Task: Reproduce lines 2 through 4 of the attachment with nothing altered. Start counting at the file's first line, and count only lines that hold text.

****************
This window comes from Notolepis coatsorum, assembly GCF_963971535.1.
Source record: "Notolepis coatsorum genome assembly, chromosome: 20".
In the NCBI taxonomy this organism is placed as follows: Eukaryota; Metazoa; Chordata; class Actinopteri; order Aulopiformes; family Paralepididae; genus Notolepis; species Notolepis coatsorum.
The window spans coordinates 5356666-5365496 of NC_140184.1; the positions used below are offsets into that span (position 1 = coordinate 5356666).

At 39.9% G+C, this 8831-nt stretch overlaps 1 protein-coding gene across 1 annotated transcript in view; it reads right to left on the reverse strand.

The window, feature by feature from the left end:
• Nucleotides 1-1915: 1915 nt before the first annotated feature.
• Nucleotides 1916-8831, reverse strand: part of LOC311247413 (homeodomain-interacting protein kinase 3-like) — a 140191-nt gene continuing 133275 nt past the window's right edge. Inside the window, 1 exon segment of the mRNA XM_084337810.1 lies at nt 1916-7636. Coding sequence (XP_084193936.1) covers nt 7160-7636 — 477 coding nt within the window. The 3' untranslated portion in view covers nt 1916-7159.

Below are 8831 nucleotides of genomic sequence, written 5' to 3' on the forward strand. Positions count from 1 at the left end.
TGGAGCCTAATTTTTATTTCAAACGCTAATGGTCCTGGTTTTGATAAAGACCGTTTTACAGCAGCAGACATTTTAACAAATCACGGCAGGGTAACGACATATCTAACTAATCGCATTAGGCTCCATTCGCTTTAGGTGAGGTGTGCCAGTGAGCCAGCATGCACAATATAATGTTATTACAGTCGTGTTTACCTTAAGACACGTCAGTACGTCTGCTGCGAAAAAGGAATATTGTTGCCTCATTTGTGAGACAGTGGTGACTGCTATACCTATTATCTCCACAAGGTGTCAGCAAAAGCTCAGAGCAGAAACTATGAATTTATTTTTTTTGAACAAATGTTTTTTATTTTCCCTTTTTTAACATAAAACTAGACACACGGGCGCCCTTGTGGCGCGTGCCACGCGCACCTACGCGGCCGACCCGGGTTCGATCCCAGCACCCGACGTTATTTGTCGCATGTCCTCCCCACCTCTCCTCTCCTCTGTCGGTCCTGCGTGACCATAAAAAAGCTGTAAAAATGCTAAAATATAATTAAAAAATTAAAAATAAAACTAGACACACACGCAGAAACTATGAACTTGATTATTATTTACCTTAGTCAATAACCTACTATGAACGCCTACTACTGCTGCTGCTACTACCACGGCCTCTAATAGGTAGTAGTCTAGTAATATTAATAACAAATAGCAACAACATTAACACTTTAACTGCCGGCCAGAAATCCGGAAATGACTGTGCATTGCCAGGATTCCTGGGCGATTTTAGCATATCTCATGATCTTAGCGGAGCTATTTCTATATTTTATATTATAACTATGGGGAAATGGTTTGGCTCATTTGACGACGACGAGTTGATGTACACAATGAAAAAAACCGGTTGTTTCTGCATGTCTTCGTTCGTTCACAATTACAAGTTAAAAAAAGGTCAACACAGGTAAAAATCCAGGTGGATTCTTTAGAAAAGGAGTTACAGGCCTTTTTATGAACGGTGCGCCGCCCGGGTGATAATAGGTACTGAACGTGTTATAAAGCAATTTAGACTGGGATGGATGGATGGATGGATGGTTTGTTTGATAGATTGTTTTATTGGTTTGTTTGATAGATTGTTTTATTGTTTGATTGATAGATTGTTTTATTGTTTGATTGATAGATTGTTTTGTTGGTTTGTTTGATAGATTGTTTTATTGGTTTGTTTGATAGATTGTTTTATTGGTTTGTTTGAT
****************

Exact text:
Source record: "Notolepis coatsorum genome assembly, chromosome: 20".
In the NCBI taxonomy this organism is placed as follows: Eukaryota; Metazoa; Chordata; class Actinopteri; order Aulopiformes; family Paralepididae; genus Notolepis; species Notolepis coatsorum.
The window spans coordinates 5356666-5365496 of NC_140184.1; the positions used below are offsets into that span (position 1 = coordinate 5356666).